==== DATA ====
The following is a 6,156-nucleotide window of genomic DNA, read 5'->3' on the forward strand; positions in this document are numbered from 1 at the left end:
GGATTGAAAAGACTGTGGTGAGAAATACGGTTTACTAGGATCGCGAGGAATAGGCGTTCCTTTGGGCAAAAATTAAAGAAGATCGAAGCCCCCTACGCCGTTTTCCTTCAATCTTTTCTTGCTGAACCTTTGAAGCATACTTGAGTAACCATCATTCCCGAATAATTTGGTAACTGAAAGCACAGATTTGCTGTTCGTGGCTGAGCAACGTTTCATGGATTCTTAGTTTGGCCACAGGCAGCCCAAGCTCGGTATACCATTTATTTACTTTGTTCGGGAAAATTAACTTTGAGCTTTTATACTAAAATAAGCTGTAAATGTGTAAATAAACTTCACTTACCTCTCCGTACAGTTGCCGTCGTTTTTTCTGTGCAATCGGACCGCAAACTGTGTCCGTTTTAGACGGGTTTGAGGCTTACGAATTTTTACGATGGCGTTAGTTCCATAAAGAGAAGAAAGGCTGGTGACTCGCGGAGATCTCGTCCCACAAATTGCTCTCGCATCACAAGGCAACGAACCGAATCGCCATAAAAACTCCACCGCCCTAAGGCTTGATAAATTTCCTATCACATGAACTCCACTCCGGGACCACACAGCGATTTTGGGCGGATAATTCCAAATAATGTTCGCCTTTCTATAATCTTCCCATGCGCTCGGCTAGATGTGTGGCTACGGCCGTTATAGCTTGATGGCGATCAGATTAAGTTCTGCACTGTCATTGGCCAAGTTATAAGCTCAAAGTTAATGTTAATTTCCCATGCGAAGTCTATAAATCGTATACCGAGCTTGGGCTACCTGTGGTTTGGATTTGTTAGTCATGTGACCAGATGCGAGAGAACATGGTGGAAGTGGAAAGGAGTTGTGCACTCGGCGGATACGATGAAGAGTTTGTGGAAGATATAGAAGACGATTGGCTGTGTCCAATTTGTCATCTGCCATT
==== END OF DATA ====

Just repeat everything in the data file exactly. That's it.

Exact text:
The following is a 6,156-nucleotide window of genomic DNA, read 5'->3' on the forward strand; positions in this document are numbered from 1 at the left end:
GGATTGAAAAGACTGTGGTGAGAAATACGGTTTACTAGGATCGCGAGGAATAGGCGTTCCTTTGGGCAAAAATTAAAGAAGATCGAAGCCCCCTACGCCGTTTTCCTTCAATCTTTTCTTGCTGAACCTTTGAAGCATACTTGAGTAACCATCATTCCCGAATAATTTGGTAACTGAAAGCACAGATTTGCTGTTCGTGGCTGAGCAACGTTTCATGGATTCTTAGTTTGGCCACAGGCAGCCCAAGCTCGGTATACCATTTATTTACTTTGTTCGGGAAAATTAACTTTGAGCTTTTATACTAAAATAAGCTGTAAATGTGTAAATAAACTTCACTTACCTCTCCGTACAGTTGCCGTCGTTTTTTCTGTGCAATCGGACCGCAAACTGTGTCCGTTTTAGACGGGTTTGAGGCTTACGAATTTTTACGATGGCGTTAGTTCCATAAAGAGAAGAAAGGCTGGTGACTCGCGGAGATCTCGTCCCACAAATTGCTCTCGCATCACAAGGCAACGAACCGAATCGCCATAAAAACTCCACCGCCCTAAGGCTTGATAAATTTCCTATCACATGAACTCCACTCCGGGACCACACAGCGATTTTGGGCGGATAATTCCAAATAATGTTCGCCTTTCTATAATCTTCCCATGCGCTCGGCTAGATGTGTGGCTACGGCCGTTATAGCTTGATGGCGATCAGATTAAGTTCTGCACTGTCATTGGCCAAGTTATAAGCTCAAAGTTAATGTTAATTTCCCATGCGAAGTCTATAAATCGTATACCGAGCTTGGGCTACCTGTGGTTTGGATTTGTTAGTCATGTGACCAGATGCGAGAGAACATGGTGGAAGTGGAAAGGAGTTGTGCACTCGGCGGATACGATGAAGAGTTTGTGGAAGATATAGAAGACGATTGGCTGTGTCCAATTTGTCATCTGCCATT